Full Circle: Jack Webb’s Whistle
The real reason crime doesn’t pay

My father was a cereal killer. Every morning, come hell or high cholesterol, he would turn on our yellow Bakelite AM radio, put a large punchbowl in front of his face and fill it to the brim with half a box of Corn Flakes. And a sliced banana. And five giant strawberries.

“Son,” he would say, “breakfast is the most important meal of the day. Besides supper.”

I shook my head like I cared, then I grabbed the cardboard Corn Flakes box and stuck my arm in it up to my gristled elbow. There was treasure buried in that box. And I finally got it. The Official Jack Webb “Dragnet” whistle, in all its pearled plastic glory. It didn’t matter that Jack Webb never blew a whistle on the TV show. This was “official.” I would take that whistle to school, packed right next to my oily tuna fish sandwich, and blow it in the ear of every kid in the class.

But breakfast? Corn Flakes were for grown-ups. I became a junkie. A sugar junkie. The 5-Hour Energy of the ’50s.

While other kids were cuckoo for Cocoa Puffs, I was a Sugar Smacks guy. Sugar Smacks had the sweet distinction of bearing the most sugar by weight of any cereal on the market. I just loved them. So did my dentist.

Kellogg’s would learn an important nutrition lesson from this. If they took their Corn Flakes, a best-seller with adults, and added a ton of sugar, they’d have a cereal kids would crave. Sugar Frosted Flakes became my favorite. The cereal that put a smile on my face, a skip in my heart and diabetes in my pancreas.

But to a kid still in cords, the most important thing in that box was the prize. And there were some great prizes. Frosted Flakes had frogmen. Wheaties had a tiny microscope. Wheat Honeys had a two-stage rocket. And Wheat Chex had a secret decoder ring, just in case you were captured by a Russian spy.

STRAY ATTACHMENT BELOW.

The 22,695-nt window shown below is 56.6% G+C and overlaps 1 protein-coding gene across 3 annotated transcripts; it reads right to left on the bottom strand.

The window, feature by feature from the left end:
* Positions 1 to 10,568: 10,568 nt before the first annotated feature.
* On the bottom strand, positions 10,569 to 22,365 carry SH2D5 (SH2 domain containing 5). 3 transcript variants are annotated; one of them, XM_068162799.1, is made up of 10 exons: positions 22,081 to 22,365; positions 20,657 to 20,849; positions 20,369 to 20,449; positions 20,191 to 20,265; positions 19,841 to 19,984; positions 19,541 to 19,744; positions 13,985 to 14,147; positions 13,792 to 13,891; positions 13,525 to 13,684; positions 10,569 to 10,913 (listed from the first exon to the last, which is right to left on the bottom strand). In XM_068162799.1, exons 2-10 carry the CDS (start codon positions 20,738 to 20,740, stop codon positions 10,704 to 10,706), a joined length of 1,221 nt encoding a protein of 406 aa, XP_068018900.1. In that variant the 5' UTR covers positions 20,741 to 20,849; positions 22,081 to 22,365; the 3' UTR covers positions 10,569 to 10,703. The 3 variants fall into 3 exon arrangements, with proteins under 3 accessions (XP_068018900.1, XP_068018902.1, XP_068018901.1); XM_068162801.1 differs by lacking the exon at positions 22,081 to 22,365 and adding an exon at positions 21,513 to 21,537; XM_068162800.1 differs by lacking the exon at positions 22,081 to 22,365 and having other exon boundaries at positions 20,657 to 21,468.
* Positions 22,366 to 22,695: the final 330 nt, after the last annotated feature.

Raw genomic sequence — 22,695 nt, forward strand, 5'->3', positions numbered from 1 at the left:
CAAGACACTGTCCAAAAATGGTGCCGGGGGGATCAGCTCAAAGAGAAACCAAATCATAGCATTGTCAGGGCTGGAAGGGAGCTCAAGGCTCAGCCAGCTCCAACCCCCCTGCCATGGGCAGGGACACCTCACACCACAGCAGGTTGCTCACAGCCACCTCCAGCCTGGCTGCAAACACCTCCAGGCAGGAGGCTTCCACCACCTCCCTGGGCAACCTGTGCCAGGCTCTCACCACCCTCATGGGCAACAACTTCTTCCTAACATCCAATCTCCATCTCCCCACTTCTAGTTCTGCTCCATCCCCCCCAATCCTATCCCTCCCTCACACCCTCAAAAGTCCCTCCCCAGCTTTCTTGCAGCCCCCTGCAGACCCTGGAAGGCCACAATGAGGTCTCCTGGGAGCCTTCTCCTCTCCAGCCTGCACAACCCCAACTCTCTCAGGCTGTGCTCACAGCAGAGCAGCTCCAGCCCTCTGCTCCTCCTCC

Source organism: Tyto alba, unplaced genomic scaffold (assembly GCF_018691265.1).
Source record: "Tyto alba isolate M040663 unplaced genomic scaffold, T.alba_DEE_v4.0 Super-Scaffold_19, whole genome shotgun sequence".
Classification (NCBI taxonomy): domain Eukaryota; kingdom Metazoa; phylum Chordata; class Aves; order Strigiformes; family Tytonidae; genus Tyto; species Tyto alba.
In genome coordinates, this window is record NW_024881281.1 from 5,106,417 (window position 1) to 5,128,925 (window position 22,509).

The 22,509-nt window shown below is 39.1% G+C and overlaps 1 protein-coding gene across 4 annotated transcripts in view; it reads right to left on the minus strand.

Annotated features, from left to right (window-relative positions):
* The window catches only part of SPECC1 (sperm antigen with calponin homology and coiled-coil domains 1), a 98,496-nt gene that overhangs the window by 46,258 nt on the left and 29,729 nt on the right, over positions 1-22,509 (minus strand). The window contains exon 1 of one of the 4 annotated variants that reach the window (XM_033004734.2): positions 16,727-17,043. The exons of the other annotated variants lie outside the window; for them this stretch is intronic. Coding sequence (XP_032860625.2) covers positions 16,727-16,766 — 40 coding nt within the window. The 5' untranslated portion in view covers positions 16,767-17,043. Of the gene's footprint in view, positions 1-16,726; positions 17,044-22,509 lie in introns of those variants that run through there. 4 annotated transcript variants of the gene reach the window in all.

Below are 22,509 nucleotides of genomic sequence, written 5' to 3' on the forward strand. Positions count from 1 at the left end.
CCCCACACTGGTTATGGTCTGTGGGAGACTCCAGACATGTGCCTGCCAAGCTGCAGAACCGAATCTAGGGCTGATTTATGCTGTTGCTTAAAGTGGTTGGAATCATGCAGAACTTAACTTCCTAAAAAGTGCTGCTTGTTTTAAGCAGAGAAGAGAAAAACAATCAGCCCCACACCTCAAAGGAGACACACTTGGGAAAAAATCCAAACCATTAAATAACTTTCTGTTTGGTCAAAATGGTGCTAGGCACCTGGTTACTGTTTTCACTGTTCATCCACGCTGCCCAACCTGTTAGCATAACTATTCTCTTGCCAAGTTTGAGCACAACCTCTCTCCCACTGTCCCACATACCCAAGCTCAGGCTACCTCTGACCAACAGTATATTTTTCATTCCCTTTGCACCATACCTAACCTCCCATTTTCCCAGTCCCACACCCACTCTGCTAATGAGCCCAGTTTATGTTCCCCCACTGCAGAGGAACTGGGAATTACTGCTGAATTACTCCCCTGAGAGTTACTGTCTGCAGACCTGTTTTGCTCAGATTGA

And then it happened. The day our mothers had warned us about.

“Don’t put the prize in your mouth,” they said. “You’ll swallow it and die.” We all listened. Except Billy Flanagan.

One tepid Tuesday, he came running across my lawn. His face was bright red and he couldn’t speak.

“Khhhhhhtt,” was all he could say. He must have a sore throat, I thought.

“Do you have a sore throat?”


“A marble, maybe he swallowed a marble.”

“Did you swallow a marble?”


“I hope it wasn’t a cat’s eye. Those are really hard to find.”

By now, his face had turned crimson, and he was starting to go into convulsions.

“Somebody call the police,” my mother yelled.

By the time the ambulance came, a large crowd had gathered.

“We should pound his back seven times,” my mother said, “then he’ll spit it out.”

“That’s an old wives’ tale,” Fannie Futterman said. “He should drink a glass of buttermilk. That’ll wash it down.”


As Billy Flanagan neared death, the ambulance driver gave him what would later be called the Heimlich maneuver. And then it happened. A small plastic item came flying out of Billy Flanagan’s mouth. Must have traveled 10 yards in the air. I ran over to find it, searching the tall blades of grass. And there it was, a little worse for wear, my Official Jack Webb “Dragnet” whistle. He had stolen it from me.

I picked it up, rubbed it on my pants and stuck it in my pocket.

“Hey,” the ambulance driver said, “give the kid his whistle.”

“No way,” I said.

“Are you OK with that?” he asked Billy Flanagan.


November 2017
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